What exactly plays in the minds of travellers, especially from the Europe and the western world when they journey to ‘foreign worlds’ and ‘exotic cultures’ such as Africa?
Are these trips made to broaden one’s horizon and inadvertently enhance prejudices?
According to this article which appeared in The Star Malaysia, “Many travellers want to play explorer – which in itself is a very colonial image.”
Indeed, stereotypes abound in advertisements and travel offers to Africa, hinting at racism and colonial sentiment. Please, read the full article below…
When we travel, we want to experience new things, broaden our horizons, educate ourselves.
But do trips to “foreign worlds” and “exotic cultures” only enhance our prejudices?
Many travellers, especially from Europe, head to new countries with the dream of expanding their horizons and experiencing something new.
Words like “exotic” or descriptions of “colourful locals” are often used in articles and advertisements for travel offers – and also contain a lot to unpack in the way of stereotypes.
“Exotic, foreign, different – all these descriptors used in travel titles rely heavily on otherness and increase the gap between guest and host,” says Antje Monshausen, head of tourism watch at the Brot fuer die Welt charity group in Germany, who pushes for fair, responsible travel.
Rosaly Magg, from the information centre 3.Welt in Freiburg, Germany also deals with the connections between tourism, culture and racism.
“Ads in the style of 1,001 Nights are especially problematic because colonial patterns are reproduced here,” she explains.
Many travellers want to play explorer – which in itself is a very colonial image.
“On safari, for example, the colonial history is marketed as luxury expeditions into the wild,” according to Magg.
More than meaningful than the text that accompanies descriptions of travel destinations are the images: Locations in Africa, for example, are usually accompanied by pictures of empty desserts, or of parks filled with giraffes and lions.
Any people who are pictured are taking part in folksy poses, for example during a ritual dance.
“A stereotypical image is being shown that captures only a small part of a country’s diversity and its people. And through the repeated use of these exotic pictures and cliches, stereotypes are stengthened,” says Monshauser.
This happens to many countries, but especially African ones, which often advertise wildlife and safari destinations.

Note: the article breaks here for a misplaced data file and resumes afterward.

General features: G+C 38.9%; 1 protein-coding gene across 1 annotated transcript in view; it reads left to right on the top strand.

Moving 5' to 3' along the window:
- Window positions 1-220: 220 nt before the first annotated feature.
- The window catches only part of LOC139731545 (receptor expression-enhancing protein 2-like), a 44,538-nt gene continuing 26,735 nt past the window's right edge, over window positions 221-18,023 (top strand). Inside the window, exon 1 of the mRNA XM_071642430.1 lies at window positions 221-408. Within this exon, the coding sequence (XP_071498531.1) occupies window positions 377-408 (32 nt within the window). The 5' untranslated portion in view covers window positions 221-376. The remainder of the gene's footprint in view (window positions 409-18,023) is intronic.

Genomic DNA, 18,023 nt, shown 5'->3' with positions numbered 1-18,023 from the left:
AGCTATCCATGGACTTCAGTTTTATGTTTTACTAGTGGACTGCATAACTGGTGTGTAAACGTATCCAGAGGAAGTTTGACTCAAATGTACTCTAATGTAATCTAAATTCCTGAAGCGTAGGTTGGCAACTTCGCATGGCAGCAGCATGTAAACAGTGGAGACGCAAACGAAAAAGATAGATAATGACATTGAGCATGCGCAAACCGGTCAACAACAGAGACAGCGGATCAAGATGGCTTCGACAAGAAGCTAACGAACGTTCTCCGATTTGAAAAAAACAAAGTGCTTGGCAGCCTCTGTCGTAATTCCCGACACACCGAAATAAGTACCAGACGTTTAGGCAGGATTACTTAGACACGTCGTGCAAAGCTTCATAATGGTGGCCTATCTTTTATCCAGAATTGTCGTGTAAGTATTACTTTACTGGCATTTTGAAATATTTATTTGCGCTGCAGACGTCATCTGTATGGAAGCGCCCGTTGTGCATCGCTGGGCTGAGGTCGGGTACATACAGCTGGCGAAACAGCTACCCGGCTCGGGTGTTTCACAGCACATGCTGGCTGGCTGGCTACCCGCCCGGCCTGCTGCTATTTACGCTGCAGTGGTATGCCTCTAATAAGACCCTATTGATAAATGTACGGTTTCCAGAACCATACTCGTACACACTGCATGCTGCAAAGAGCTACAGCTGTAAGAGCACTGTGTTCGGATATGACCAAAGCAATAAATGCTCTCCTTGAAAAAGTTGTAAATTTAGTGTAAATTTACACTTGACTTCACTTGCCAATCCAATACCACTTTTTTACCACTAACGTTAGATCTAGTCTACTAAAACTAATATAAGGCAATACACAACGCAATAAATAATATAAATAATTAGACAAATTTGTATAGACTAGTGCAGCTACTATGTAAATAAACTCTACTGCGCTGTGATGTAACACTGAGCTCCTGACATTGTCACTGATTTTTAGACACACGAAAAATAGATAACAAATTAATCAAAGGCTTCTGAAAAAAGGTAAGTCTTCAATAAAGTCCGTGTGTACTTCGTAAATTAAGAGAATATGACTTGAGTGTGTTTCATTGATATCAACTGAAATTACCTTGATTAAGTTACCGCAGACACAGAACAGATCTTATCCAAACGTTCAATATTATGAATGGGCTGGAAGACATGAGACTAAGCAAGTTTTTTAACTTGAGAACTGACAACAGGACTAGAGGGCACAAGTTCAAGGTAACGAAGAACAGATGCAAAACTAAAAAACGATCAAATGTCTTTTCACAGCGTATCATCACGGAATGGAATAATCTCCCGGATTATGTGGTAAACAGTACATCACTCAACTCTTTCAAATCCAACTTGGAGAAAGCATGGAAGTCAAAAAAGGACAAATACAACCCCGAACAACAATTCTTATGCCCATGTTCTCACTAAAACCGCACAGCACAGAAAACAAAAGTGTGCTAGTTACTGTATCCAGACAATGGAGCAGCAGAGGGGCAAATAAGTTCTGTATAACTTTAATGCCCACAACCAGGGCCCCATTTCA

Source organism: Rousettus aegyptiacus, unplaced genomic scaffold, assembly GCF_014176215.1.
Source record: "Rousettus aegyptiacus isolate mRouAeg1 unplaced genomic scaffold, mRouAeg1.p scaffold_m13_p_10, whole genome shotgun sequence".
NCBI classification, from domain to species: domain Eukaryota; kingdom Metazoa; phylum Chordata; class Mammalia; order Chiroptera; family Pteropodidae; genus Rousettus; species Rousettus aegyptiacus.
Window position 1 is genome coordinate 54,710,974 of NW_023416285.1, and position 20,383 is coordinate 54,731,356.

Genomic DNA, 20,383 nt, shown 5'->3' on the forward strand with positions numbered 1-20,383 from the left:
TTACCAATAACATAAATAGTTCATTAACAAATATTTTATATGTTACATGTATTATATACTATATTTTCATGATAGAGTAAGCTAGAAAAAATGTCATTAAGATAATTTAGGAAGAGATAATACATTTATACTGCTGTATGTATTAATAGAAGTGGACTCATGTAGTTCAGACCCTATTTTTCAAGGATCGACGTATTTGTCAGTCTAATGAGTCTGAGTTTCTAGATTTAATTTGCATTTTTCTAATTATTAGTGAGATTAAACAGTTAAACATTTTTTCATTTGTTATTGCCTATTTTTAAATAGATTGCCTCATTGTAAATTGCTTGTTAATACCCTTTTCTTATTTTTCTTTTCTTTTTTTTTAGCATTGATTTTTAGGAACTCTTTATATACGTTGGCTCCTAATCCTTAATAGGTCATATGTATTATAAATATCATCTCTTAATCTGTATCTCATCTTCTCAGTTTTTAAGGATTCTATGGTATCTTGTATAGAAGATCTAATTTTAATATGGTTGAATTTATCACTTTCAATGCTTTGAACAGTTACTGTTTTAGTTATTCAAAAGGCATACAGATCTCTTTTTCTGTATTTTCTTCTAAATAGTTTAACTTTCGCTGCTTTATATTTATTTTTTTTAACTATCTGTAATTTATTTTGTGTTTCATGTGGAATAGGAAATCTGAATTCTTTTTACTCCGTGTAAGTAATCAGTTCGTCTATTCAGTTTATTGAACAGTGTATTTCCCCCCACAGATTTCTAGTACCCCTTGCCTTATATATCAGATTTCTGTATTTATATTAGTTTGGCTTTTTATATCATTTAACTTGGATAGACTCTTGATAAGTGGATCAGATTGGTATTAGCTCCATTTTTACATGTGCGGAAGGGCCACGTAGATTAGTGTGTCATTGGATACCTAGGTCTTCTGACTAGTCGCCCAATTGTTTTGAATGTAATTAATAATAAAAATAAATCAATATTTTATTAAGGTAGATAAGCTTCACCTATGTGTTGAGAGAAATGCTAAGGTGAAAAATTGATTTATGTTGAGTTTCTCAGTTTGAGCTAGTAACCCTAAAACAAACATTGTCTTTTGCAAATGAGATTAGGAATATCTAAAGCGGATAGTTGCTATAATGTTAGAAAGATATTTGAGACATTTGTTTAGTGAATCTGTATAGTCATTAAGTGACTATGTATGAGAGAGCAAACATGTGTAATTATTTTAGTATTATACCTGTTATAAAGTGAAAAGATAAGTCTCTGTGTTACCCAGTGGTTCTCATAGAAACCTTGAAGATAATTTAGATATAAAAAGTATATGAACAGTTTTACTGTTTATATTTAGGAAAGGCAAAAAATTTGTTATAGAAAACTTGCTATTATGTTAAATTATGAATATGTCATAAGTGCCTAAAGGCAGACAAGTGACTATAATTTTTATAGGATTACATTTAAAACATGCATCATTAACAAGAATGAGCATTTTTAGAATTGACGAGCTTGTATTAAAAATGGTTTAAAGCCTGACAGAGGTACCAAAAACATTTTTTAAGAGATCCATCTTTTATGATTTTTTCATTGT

“Such advertisements don’t motivate travellers to deal with the country and its people because the people are seen more as scenery and aren’t at the centre of attention,” says Monshauser.
She points to the fact that many trips to countries such as Morocoo, Thailand and Ethiopia are booked through travel agents in Germany, which means these operators should be held responsible and should try to encourage travellers to look beyond traditional tourist trappings.
One way to improve things is to use fewer images, she says.
Tourists can also take control, for example by consuming books and movies from and about the country they’re planning to visit.
They can also take tours with local agencies or do a home stay; otherwise, contact is quickly limited to hotel staff and street vendors.
“Guests wants to know more than just the bare facts about tourist sights. How do people in their host countries live, how do they go about their everyday lives?” says Claudia Mitteneder, managing director at a tourism association in Germany that looks at how interested visitors are in meeting locals through the use of surveys.
The surveys have found that 84% of German holidaymakers who have experience in developing countries want objective and credible information about the places and their people; 72% would like a sensitive account of how things really are in the host country.
Tour guides should create a more differentiated image of a country and its people. They can not only inform their groups about a country’s unique cultural or religious aspects, but also facilitate encounters between them.
“When tourists meet locals on holiday, there can be a lot of inhibitions to making contact. But there’s so much to learn – for both sides,” says Mitteneder.
To make the holiday successful and profitable, a good tour guide should build bridges between the cultures, in Mitteneder’s opinion.
A little tact is often required in these scenarios, especially when it comes to heated topics or a country’s political situation.
“Encounters that take place on equal footing often see the most success when there are similarities between guests and hosts,” says Monshausen.
For example, a teacher from Germany and a teacher from Ghana have a lot to talk about in regard to work and experiences.